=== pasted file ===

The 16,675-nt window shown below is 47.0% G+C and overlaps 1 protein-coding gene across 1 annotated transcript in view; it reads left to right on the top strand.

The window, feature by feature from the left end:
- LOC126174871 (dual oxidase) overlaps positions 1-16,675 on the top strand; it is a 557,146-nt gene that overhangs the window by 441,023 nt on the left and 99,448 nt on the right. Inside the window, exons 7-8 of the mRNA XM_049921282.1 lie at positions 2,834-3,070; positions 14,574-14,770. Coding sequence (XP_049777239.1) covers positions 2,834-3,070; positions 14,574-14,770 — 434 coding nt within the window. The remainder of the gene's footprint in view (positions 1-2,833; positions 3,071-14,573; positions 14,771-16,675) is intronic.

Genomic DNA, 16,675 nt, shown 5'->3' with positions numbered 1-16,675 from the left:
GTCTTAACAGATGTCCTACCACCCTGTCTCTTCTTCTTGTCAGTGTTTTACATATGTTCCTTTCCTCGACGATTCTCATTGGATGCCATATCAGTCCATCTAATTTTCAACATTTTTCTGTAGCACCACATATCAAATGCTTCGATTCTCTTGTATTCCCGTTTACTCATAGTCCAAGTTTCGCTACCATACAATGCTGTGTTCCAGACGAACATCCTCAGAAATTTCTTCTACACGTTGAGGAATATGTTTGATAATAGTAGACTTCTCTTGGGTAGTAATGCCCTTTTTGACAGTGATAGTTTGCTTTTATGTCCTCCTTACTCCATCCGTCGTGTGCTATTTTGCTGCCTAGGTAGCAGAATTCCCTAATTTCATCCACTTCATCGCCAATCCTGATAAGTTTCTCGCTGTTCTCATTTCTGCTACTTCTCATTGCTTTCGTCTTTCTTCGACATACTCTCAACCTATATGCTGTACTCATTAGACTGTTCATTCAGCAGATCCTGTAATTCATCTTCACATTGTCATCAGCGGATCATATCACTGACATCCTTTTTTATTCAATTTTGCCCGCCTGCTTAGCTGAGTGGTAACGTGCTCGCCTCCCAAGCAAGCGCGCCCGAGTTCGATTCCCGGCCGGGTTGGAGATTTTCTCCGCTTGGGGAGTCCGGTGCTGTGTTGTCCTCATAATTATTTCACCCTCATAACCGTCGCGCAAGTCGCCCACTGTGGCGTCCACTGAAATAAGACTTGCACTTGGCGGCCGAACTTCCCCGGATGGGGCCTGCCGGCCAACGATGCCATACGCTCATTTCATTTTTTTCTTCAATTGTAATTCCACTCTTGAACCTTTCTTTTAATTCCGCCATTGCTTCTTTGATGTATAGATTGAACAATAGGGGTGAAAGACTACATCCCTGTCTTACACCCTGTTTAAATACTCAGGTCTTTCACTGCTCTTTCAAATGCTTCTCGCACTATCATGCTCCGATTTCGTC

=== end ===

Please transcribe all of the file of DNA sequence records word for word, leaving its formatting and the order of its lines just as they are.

The 16,675-nt window shown below is 47.0% G+C and overlaps 1 protein-coding gene across 1 annotated transcript in view; it reads left to right on the top strand.

The window, feature by feature from the left end:
- LOC126174871 (dual oxidase) overlaps positions 1-16,675 on the top strand; it is a 557,146-nt gene that overhangs the window by 441,023 nt on the left and 99,448 nt on the right. Inside the window, exons 7-8 of the mRNA XM_049921282.1 lie at positions 2,834-3,070; positions 14,574-14,770. Coding sequence (XP_049777239.1) covers positions 2,834-3,070; positions 14,574-14,770 — 434 coding nt within the window. The remainder of the gene's footprint in view (positions 1-2,833; positions 3,071-14,573; positions 14,771-16,675) is intronic.

Genomic DNA, 16,675 nt, shown 5'->3' with positions numbered 1-16,675 from the left:
GTCTTAACAGATGTCCTACCACCCTGTCTCTTCTTCTTGTCAGTGTTTTACATATGTTCCTTTCCTCGACGATTCTCATTGGATGCCATATCAGTCCATCTAATTTTCAACATTTTTCTGTAGCACCACATATCAAATGCTTCGATTCTCTTGTATTCCCGTTTACTCATAGTCCAAGTTTCGCTACCATACAATGCTGTGTTCCAGACGAACATCCTCAGAAATTTCTTCTACACGTTGAGGAATATGTTTGATAATAGTAGACTTCTCTTGGGTAGTAATGCCCTTTTTGACAGTGATAGTTTGCTTTTATGTCCTCCTTACTCCATCCGTCGTGTGCTATTTTGCTGCCTAGGTAGCAGAATTCCCTAATTTCATCCACTTCATCGCCAATCCTGATAAGTTTCTCGCTGTTCTCATTTCTGCTACTTCTCATTGCTTTCGTCTTTCTTCGACATACTCTCAACCTATATGCTGTACTCATTAGACTGTTCATTCAGCAGATCCTGTAATTCATCTTCACATTGTCATCAGCGGATCATATCACTGACATCCTTTTTTATTCAATTTTGCCCGCCTGCTTAGCTGAGTGGTAACGTGCTCGCCTCCCAAGCAAGCGCGCCCGAGTTCGATTCCCGGCCGGGTTGGAGATTTTCTCCGCTTGGGGAGTCCGGTGCTGTGTTGTCCTCATAATTATTTCACCCTCATAACCGTCGCGCAAGTCGCCCACTGTGGCGTCCACTGAAATAAGACTTGCACTTGGCGGCCGAACTTCCCCGGATGGGGCCTGCCGGCCAACGATGCCATACGCTCATTTCATTTTTTTCTTCAATTGTAATTCCACTCTTGAACCTTTCTTTTAATTCCGCCATTGCTTCTTTGATGTATAGATTGAACAATAGGGGTGAAAGACTACATCCCTGTCTTACACCCTGTTTAAATACTCAGGTCTTTCACTGCTCTTTCAAATGCTTCTCGCACTATCATGCTCCGATTTCGTC